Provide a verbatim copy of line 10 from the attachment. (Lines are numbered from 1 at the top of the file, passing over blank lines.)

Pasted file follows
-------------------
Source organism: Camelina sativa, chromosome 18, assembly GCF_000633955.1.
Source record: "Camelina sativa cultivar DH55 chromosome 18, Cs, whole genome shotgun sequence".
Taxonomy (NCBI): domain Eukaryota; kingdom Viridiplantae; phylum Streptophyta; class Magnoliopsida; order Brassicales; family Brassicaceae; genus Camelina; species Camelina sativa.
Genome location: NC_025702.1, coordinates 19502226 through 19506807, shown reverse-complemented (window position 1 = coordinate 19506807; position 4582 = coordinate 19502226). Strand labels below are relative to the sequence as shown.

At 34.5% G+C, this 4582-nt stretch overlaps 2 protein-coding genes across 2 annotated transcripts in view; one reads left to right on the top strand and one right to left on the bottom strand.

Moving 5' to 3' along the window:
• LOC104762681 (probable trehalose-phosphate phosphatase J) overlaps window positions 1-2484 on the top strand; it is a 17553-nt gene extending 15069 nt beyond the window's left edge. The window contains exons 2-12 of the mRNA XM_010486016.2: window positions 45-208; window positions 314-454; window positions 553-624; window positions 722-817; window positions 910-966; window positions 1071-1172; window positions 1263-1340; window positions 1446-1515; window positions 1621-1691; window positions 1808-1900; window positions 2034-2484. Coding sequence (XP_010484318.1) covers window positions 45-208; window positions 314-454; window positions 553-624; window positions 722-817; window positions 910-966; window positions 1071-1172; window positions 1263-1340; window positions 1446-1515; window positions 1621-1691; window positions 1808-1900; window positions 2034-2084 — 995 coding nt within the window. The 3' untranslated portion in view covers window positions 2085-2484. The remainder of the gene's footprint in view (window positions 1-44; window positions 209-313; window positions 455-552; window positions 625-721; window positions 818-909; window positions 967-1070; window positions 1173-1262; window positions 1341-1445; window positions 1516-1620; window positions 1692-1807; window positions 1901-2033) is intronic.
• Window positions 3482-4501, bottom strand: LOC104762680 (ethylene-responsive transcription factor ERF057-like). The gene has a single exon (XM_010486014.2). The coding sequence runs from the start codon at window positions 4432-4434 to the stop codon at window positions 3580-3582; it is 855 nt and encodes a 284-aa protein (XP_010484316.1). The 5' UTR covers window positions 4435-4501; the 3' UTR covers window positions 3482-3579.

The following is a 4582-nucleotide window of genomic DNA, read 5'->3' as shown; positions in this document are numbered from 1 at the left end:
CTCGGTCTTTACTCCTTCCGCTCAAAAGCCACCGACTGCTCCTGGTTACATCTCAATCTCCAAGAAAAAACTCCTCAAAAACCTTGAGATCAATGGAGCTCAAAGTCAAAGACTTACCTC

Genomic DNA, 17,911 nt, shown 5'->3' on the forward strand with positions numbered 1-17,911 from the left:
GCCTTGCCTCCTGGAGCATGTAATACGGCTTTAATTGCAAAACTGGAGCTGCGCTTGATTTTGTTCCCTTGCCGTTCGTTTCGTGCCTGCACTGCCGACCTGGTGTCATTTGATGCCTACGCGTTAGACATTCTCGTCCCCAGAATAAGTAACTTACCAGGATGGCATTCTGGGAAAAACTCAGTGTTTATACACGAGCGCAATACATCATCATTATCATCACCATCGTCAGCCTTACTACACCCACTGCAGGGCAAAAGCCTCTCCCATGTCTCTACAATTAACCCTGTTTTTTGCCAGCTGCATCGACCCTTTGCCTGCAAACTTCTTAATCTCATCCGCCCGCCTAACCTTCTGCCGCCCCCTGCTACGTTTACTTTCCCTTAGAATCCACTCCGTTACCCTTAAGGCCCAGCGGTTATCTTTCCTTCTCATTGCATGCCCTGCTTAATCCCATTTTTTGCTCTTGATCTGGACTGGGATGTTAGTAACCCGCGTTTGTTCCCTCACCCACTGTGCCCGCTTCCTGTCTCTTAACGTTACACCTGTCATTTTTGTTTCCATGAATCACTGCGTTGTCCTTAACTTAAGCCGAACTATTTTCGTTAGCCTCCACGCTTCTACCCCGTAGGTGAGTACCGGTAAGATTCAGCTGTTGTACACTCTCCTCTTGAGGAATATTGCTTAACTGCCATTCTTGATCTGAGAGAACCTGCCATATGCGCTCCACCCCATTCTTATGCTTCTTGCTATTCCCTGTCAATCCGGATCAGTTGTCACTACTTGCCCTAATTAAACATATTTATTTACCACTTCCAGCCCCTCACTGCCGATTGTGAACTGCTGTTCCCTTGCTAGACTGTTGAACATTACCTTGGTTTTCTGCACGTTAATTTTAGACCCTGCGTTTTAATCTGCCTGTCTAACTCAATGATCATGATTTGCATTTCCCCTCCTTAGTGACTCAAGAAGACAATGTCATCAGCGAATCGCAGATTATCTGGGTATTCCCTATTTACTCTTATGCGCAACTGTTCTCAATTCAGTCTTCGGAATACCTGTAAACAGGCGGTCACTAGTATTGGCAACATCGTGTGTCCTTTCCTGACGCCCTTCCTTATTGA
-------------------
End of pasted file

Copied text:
CTCGGTCTTTACTCCTTCCGCTCAAAAGCCACCGACTGCTCCTGGTTACATCTCAATCTCCAAGAAAAAACTCCTCAAAAACCTTGAGATCAATGGAGCTCAAAGTCAAAGACTTACCTC